Loyal football fans in India (from Brazil and Argentina)
Rising like a phoenix from a river flowing through lush green hills in the southern Indian state of Kerala, the 30-foot-tall foam figure of soccer star Lionel Messi is a towering symbol of a World Cup mania that knows no bounds.
The man behind the tribute, Nousheer Nellikode, 35, is a die-hard supporter of the Argentina national team, of which Messi is captain. One of his brothers has similarly strong feelings for Brazil, another leading contender for the Cup. Both teams are now in the quarterfinals in Qatar.
The family’s divided allegiance reflects a heated division in this football-loving part of India known as Malabar, where locals took over the sport from the British more than a century ago, in part to exact revenge on their colonists by playing the field.
India, an otherwise cricket-mad country, has a long history of futility in football, having never qualified for the World Cup. Thus, the people of Kerala have found outlets abroad for their passionate devotion to the sport, first in Brazil with the rise of Pelé in the 1950s and then in Argentina with the arrival of Diego Maradona in the 1980s.
Now that football’s biggest event is in full swing, flags of Argentina and Brazil flutter in the air, lined up above shops and roundabouts on narrow streets in coastal towns and villages. Selfie stations set up by Brazil fans feature snippets of Neymar, the team’s star. Sport shops offer Messi’s blue and white No.10 shirt, which is available in all sizes.
Graffiti tributes to both teams adorn the walls of the houses in front of coconut trees. Locals get involved in heated discussions about games and place bets on their favorite teams at roadside tea shops. In a village, an enlarged replica of a soccer ball floats on a calm lake.
For Nellikode, his declaration of loyalty compelled him to keep a secret for six months, even from his wife, given the particularly resonant place he had in mind for it.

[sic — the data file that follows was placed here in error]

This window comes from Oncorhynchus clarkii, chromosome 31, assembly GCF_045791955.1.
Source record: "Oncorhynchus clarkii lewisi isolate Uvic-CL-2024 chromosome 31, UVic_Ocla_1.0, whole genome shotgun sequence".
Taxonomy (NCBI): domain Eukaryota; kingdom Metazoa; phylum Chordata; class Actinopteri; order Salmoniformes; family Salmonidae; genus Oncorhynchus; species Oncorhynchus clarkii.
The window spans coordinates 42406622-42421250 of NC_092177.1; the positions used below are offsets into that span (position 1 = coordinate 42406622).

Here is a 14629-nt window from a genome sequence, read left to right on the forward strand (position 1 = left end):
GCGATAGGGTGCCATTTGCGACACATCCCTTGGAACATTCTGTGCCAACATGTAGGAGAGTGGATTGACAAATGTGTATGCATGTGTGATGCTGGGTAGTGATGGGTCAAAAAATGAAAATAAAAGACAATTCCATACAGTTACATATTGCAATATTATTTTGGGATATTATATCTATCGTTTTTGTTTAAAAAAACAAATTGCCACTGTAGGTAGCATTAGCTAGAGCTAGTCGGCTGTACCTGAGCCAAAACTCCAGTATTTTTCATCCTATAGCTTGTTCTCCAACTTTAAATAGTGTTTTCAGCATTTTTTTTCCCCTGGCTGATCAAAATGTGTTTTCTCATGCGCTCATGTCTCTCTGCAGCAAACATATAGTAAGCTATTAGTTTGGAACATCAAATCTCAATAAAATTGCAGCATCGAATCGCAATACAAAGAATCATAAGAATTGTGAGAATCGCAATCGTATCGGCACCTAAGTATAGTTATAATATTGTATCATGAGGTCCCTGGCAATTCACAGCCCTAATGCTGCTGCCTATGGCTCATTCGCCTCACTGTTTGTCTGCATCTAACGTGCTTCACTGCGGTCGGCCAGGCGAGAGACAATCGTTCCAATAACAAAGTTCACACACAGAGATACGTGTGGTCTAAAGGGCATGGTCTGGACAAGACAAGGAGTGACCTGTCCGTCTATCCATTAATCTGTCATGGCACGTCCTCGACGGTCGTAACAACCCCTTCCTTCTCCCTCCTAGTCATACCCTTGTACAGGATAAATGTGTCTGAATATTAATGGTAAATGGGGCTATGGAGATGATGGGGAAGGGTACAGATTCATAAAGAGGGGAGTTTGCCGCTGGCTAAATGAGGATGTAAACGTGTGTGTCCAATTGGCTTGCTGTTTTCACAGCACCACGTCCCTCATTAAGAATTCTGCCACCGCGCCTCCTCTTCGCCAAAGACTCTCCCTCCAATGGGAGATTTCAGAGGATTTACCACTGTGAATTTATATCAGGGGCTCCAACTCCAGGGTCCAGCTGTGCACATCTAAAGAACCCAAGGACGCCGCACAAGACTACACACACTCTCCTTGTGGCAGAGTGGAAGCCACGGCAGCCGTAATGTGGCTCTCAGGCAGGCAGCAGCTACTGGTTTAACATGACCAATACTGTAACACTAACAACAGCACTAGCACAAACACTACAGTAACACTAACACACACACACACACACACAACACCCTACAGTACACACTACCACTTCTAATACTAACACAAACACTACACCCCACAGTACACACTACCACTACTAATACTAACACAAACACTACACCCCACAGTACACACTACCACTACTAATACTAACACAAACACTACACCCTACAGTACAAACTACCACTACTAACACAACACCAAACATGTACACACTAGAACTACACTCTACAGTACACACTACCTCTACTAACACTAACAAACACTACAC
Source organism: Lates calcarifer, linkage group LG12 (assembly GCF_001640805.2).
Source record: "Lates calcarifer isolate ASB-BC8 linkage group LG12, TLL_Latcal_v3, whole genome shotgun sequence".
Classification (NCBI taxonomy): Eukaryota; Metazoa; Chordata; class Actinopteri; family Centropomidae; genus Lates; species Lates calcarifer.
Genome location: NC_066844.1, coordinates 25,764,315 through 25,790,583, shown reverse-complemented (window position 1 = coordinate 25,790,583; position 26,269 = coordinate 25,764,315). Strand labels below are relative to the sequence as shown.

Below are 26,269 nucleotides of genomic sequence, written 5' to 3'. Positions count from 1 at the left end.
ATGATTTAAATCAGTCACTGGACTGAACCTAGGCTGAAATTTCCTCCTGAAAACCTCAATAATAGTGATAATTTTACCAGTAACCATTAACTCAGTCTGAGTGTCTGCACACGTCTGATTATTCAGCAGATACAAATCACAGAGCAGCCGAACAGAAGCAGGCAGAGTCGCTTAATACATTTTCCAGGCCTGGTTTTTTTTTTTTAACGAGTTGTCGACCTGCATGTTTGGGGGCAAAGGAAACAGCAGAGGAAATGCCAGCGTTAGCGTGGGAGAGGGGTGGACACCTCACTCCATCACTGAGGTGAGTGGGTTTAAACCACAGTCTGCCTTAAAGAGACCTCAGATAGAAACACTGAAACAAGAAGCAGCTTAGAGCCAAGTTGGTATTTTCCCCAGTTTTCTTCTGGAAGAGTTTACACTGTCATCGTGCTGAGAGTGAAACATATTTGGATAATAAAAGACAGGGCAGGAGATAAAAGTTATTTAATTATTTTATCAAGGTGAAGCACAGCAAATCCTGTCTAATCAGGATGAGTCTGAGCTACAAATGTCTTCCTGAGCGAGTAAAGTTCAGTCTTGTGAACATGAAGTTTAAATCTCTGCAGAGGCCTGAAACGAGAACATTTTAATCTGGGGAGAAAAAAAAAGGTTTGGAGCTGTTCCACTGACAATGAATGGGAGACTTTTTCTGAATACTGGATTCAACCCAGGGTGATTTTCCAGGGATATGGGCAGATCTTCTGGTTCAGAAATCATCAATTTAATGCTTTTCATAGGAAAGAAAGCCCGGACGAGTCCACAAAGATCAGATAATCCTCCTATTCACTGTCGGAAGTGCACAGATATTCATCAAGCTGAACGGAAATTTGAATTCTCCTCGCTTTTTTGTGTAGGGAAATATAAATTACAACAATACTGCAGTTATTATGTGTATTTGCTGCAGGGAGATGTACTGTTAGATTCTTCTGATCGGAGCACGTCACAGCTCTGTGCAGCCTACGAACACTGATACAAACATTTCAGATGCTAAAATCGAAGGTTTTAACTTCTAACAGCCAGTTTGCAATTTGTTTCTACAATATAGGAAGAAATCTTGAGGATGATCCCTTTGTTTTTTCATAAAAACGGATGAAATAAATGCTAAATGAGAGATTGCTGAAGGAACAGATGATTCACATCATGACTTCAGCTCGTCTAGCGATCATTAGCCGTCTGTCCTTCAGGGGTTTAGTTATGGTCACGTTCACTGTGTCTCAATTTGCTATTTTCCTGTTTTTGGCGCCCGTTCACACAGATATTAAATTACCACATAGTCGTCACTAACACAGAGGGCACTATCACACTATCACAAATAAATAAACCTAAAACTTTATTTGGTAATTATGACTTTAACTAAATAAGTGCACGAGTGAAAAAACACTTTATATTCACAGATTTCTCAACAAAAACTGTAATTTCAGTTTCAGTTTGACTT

During the World Cup, large cut outs of star players can be found along the streets and other places in Kerala. “But in the river next to the soccer field from my childhood? That’s what’s so special about this village environment,” said Nellikode.
Nellikode, the president of a village soccer club, and his team managed to raise nearly $250 to pay for the Messi cutout, arrange flags and help set up an LCD screen on the local pitch at the World Cup -Games are shown.
A WhatsApp group dedicated to Argentine fans, with more than 100 members, not only helped them stay connected, but also mobilized them to raise funds. Even those who had migrated to work in the Middle East – there is a large Kerala diaspora in the Gulf – sent money via online transfers.
A few days before the start of the World Cup, Nellikode sneaked out with his team one morning to put on the Messi neckline. He then urged Brazilian fans to join his support.
“Don’t you Brazil fans have a backbone?” he said to those who had gathered to watch as he and his friends set up the cutout on a small piece of land in the river.
Also in the audience were his brothers Noufal, the Brazil fan, and Naveed, a Portugal fan (there are quite a few in Kerala too).
There were enough Brazil fans to fund their own clipping, a 40ft effigy of Neymar placed on the riverbank. But with only two Portugal fans in the village, Naveed had to appeal via local media.
Within days, Portugal fans from across Kerala had sent in nearly $300. “Soon after that we managed to put a larger section of Ronaldo next to Messi,” said Naveed, referring to Cristiano Ronaldo, the Portuguese star.